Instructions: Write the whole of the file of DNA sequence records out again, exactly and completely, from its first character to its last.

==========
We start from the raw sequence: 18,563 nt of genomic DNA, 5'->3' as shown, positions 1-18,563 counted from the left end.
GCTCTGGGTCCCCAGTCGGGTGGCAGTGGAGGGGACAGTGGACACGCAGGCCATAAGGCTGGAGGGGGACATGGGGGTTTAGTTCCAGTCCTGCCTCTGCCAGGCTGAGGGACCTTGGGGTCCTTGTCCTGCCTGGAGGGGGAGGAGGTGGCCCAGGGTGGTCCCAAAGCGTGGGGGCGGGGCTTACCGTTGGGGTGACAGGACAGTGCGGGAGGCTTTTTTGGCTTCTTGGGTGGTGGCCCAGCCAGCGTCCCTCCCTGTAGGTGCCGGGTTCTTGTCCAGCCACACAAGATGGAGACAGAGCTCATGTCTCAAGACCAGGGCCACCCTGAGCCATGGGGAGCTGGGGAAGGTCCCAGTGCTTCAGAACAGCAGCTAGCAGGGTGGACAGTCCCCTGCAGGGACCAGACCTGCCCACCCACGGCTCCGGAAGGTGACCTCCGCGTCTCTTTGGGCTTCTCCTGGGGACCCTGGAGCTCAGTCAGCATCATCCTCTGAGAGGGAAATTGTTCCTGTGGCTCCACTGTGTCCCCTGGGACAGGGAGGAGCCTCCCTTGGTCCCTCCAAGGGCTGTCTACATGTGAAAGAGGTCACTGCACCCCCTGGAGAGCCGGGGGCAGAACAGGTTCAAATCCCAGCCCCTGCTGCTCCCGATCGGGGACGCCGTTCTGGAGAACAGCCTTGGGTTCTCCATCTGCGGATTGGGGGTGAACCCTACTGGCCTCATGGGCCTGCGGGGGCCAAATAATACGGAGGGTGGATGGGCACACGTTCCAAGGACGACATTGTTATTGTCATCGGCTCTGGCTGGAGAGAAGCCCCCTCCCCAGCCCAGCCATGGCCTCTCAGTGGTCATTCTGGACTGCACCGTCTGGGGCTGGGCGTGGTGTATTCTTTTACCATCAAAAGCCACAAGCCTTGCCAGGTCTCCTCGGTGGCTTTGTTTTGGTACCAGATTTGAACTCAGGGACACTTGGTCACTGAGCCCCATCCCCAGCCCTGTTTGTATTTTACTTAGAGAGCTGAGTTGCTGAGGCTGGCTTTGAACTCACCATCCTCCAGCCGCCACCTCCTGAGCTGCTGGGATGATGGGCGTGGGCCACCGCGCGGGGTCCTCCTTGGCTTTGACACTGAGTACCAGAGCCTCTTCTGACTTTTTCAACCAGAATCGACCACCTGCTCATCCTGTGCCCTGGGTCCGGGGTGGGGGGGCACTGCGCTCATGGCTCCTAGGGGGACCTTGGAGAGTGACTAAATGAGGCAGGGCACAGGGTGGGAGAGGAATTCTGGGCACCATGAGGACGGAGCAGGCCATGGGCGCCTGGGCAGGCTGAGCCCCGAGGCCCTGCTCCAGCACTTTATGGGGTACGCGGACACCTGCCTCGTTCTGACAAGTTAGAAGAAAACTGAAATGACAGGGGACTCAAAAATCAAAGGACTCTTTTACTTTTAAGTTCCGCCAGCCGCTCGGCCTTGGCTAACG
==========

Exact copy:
We start from the raw sequence: 18,563 nt of genomic DNA, 5'->3' as shown, positions 1-18,563 counted from the left end.
GCTCTGGGTCCCCAGTCGGGTGGCAGTGGAGGGGACAGTGGACACGCAGGCCATAAGGCTGGAGGGGGACATGGGGGTTTAGTTCCAGTCCTGCCTCTGCCAGGCTGAGGGACCTTGGGGTCCTTGTCCTGCCTGGAGGGGGAGGAGGTGGCCCAGGGTGGTCCCAAAGCGTGGGGGCGGGGCTTACCGTTGGGGTGACAGGACAGTGCGGGAGGCTTTTTTGGCTTCTTGGGTGGTGGCCCAGCCAGCGTCCCTCCCTGTAGGTGCCGGGTTCTTGTCCAGCCACACAAGATGGAGACAGAGCTCATGTCTCAAGACCAGGGCCACCCTGAGCCATGGGGAGCTGGGGAAGGTCCCAGTGCTTCAGAACAGCAGCTAGCAGGGTGGACAGTCCCCTGCAGGGACCAGACCTGCCCACCCACGGCTCCGGAAGGTGACCTCCGCGTCTCTTTGGGCTTCTCCTGGGGACCCTGGAGCTCAGTCAGCATCATCCTCTGAGAGGGAAATTGTTCCTGTGGCTCCACTGTGTCCCCTGGGACAGGGAGGAGCCTCCCTTGGTCCCTCCAAGGGCTGTCTACATGTGAAAGAGGTCACTGCACCCCCTGGAGAGCCGGGGGCAGAACAGGTTCAAATCCCAGCCCCTGCTGCTCCCGATCGGGGACGCCGTTCTGGAGAACAGCCTTGGGTTCTCCATCTGCGGATTGGGGGTGAACCCTACTGGCCTCATGGGCCTGCGGGGGCCAAATAATACGGAGGGTGGATGGGCACACGTTCCAAGGACGACATTGTTATTGTCATCGGCTCTGGCTGGAGAGAAGCCCCCTCCCCAGCCCAGCCATGGCCTCTCAGTGGTCATTCTGGACTGCACCGTCTGGGGCTGGGCGTGGTGTATTCTTTTACCATCAAAAGCCACAAGCCTTGCCAGGTCTCCTCGGTGGCTTTGTTTTGGTACCAGATTTGAACTCAGGGACACTTGGTCACTGAGCCCCATCCCCAGCCCTGTTTGTATTTTACTTAGAGAGCTGAGTTGCTGAGGCTGGCTTTGAACTCACCATCCTCCAGCCGCCACCTCCTGAGCTGCTGGGATGATGGGCGTGGGCCACCGCGCGGGGTCCTCCTTGGCTTTGACACTGAGTACCAGAGCCTCTTCTGACTTTTTCAACCAGAATCGACCACCTGCTCATCCTGTGCCCTGGGTCCGGGGTGGGGGGGCACTGCGCTCATGGCTCCTAGGGGGACCTTGGAGAGTGACTAAATGAGGCAGGGCACAGGGTGGGAGAGGAATTCTGGGCACCATGAGGACGGAGCAGGCCATGGGCGCCTGGGCAGGCTGAGCCCCGAGGCCCTGCTCCAGCACTTTATGGGGTACGCGGACACCTGCCTCGTTCTGACAAGTTAGAAGAAAACTGAAATGACAGGGGACTCAAAAATCAAAGGACTCTTTTACTTTTAAGTTCCGCCAGCCGCTCGGCCTTGGCTAACG